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The latest Donovan McNabb  controversy started Wednesday when Eagles Coach Andy Reid told the media  Bill Vargusat the NFL meetings in Orlando that he has received trade offers on all three of the team’s quarterbacks, and that he’s “keeping my ears open.”

McNabb responded with a blog post  in which he said he hopes “whichever direction the Eagles decide to go in, they do it quickly.”

Then, “quickly”, the rumor began circulating that McNabb would be traded to St. Louis for the Rams’ 2nd round pick (which is the first pick in the round) and safety Oshiomogho Atogwe (nicknamed O.J. for short.)

Just as quickly, Rams’ management denied the rumors. And I believe them, because such a deal doesn’t make any sense for them. Why would the team with the worst record in the NFL trade for a 33-year old quarterback? And give up draft picks for a QB whose contract expires after next year? And why would McNabb sign an extension to play with a team that’s going to be bad for many years more? The Rams have the first overall pick, and they’re considering using it on a quarterback; they’ll be watching Sam Bradford  work out on Monday. And, oh, by the way, Atogwe is a restricted free agent who hasn’t signed his offer and can’t be traded until he does.

But if the Eagles can find a trading partner who will package a good safety and a decent draft pick, they should trade McNabb without a second thought.

I say that as someone who has resisted the idea of trading McNabb for a long time. But like most everyone else in Philly, I’ve grown tired of the errant passes, and of seeing him come up short so many times in really big games. If a guy isn’t good enough to win a Super Bowl, then it’s time to move onto the next guy. If, after a few years, that guy (Kevin Kolb) appears incapable of taking you to the Emerald City, move on again, until you finally find a Wizard who can grant your Super Bowl wish.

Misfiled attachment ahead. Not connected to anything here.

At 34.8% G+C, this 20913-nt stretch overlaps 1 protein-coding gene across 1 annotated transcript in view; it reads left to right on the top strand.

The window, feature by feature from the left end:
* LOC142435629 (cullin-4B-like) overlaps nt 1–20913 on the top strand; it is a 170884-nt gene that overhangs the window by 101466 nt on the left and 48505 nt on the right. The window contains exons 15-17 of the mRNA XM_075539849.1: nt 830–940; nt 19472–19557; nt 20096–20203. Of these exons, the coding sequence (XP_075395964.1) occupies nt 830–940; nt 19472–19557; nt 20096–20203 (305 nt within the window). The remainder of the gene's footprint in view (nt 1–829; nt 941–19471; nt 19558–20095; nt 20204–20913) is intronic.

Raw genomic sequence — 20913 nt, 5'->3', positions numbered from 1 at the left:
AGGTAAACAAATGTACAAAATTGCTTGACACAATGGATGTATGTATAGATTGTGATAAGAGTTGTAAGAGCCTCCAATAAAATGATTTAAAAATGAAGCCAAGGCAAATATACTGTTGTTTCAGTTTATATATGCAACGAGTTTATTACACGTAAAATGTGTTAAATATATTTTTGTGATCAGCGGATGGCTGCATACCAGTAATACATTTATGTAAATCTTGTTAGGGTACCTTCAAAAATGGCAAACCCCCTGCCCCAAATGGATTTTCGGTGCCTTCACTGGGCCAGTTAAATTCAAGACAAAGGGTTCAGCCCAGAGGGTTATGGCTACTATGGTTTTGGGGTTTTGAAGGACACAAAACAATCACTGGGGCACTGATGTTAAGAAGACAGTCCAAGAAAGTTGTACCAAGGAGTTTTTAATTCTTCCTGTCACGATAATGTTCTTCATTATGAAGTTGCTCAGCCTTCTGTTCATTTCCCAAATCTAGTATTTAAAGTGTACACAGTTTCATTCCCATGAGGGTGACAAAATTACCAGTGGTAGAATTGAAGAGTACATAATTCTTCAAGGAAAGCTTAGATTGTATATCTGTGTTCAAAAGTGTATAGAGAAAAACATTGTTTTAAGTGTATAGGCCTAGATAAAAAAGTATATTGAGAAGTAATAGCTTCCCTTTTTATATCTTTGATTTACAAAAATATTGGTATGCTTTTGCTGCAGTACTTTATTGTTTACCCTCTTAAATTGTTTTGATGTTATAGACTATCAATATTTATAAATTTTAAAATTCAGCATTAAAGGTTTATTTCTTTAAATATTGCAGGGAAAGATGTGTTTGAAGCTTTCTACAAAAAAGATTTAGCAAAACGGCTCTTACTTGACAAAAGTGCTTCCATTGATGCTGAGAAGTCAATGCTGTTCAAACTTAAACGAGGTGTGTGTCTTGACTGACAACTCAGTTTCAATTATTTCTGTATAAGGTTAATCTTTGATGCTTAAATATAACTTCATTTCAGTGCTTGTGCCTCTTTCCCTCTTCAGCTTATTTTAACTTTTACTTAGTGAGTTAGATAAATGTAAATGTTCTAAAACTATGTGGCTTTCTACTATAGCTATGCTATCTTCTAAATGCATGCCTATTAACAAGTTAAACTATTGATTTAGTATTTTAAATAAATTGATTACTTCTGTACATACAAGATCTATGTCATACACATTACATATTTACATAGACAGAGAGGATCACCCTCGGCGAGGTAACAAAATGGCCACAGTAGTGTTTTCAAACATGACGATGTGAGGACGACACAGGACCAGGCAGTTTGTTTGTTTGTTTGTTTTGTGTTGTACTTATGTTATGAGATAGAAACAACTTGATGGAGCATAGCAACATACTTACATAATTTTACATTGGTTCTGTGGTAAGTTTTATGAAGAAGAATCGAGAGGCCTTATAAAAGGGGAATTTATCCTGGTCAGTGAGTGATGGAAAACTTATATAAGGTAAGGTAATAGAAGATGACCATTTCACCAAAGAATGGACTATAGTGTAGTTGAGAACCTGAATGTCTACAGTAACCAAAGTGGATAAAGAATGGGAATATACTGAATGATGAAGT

That’s all there is to it. I don’t care about him playing air guitar or doing Michael Jackson moves before a game. Don’t care about his facial Has Donovan McNabb's time run out in Philly?expressions or the other things that many people harp on. I find it amazing, actually, that after a game this year in which every single receiver dropped open passes, every radio talk show caller complained about McNabb’s look of frustration, while saying nothing about the actual drops. (DeSean Jackson, who let a couple slip through his hands, got away without so much as a word of complaint.) Everything McNabb does is magnified and criticized, sometimes unfairly. I’ve sat in many news conferences and listened to him answer questions honestly, then watched the newspaper headline writers blow it completely out of proportion. (If you read the actual article, it’s usually much more balanced, but the headline has already made a false impression, and besides, who actually reads an entire article? I’m surprised you’ve read this far.)

And, yes, even we TV guys are sometimes guilty of playing sound bites out of context in order to cash in on the hype.

When McNabb said that he gets criticized more because he’s black, whites responded with outrage, incorrectly believing that he was accusing all of them of being racist. In reality, he was saying that there are some biased reporters; that day, I counted 62 media folk at his news conference, and all but a few were white. And while whites would like to believe that racism no longer exists in America, the truth is, there’s still a lot of it around, as evidenced by the recent situation in which tea-party conservatives screamed the N-word at black congressman  during the health care vote.